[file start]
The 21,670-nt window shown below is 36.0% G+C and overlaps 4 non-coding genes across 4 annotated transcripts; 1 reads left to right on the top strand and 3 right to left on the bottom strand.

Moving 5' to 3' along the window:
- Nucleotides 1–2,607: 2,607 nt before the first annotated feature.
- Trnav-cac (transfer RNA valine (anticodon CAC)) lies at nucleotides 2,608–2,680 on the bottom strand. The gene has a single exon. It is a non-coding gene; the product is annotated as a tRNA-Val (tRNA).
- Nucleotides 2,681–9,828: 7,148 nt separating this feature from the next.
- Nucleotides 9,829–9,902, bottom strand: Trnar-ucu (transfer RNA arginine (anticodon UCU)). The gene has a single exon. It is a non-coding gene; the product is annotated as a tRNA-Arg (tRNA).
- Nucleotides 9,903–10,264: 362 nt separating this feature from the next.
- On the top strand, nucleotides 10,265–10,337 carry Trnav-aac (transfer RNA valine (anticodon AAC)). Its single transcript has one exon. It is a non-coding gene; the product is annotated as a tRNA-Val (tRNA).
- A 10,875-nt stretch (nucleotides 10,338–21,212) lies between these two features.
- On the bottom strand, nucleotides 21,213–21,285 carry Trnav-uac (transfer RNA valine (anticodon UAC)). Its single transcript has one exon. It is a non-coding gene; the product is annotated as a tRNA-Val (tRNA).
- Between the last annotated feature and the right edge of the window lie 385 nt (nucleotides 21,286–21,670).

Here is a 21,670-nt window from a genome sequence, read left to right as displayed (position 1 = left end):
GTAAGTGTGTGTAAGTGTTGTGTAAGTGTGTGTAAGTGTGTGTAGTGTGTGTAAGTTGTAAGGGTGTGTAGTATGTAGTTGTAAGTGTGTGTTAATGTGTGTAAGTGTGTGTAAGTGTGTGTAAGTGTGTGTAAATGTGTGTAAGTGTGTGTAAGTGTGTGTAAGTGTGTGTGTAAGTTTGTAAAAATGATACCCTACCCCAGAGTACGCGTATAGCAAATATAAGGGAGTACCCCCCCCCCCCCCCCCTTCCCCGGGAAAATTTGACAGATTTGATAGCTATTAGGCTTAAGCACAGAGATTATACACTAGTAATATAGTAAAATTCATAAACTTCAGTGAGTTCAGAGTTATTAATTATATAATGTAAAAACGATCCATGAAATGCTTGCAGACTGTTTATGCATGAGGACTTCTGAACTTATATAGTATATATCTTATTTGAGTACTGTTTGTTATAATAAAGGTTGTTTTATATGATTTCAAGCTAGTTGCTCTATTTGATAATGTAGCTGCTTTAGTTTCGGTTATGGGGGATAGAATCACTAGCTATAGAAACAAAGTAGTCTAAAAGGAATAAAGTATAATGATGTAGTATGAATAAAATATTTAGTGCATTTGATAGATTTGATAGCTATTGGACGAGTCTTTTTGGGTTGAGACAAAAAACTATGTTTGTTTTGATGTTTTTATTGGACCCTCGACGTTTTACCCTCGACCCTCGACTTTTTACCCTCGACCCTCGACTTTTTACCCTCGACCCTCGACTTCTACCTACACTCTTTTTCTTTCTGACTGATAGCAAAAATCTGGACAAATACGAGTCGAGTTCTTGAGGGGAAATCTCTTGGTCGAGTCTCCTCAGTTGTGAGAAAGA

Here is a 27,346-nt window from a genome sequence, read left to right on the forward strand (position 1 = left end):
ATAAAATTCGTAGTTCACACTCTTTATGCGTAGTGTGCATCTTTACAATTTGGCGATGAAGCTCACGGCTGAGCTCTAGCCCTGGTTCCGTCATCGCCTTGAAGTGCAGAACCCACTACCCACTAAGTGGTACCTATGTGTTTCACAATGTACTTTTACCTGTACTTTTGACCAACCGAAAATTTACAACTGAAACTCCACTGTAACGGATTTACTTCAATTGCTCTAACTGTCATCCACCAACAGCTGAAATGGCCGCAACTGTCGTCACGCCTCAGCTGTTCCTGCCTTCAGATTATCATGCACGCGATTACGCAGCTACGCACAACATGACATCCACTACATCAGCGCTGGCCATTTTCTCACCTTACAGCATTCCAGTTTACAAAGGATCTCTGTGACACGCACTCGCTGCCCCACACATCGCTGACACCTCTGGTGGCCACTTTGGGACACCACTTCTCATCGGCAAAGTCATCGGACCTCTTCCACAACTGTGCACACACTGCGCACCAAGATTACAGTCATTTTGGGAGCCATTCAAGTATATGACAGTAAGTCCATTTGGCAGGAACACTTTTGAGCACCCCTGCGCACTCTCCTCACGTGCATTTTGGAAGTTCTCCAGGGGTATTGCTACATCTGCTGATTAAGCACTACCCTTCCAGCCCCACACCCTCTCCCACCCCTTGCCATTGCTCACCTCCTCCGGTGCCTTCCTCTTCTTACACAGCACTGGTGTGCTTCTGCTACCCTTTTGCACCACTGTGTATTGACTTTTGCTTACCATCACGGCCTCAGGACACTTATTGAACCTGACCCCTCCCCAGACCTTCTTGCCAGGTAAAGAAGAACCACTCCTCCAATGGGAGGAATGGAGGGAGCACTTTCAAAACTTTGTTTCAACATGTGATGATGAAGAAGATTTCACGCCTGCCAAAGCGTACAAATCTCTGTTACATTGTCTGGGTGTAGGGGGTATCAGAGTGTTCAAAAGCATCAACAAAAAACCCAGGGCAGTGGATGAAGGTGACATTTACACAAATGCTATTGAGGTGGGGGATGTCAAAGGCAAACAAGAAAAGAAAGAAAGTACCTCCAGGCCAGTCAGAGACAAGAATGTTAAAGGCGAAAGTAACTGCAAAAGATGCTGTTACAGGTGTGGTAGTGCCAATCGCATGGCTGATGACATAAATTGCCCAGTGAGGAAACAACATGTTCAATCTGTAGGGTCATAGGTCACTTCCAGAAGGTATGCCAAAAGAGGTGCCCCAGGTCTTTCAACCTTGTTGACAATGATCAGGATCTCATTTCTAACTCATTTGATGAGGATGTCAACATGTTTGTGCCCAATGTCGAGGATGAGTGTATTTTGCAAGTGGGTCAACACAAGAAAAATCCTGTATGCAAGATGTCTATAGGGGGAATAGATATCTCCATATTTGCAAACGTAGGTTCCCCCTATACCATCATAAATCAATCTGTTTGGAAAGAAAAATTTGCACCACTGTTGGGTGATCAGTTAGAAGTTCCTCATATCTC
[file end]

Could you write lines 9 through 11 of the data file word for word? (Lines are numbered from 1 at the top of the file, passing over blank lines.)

- A 10,875-nt stretch (nucleotides 10,338–21,212) lies between these two features.
- On the bottom strand, nucleotides 21,213–21,285 carry Trnav-uac (transfer RNA valine (anticodon UAC)). Its single transcript has one exon. It is a non-coding gene; the product is annotated as a tRNA-Val (tRNA).
- Between the last annotated feature and the right edge of the window lie 385 nt (nucleotides 21,286–21,670).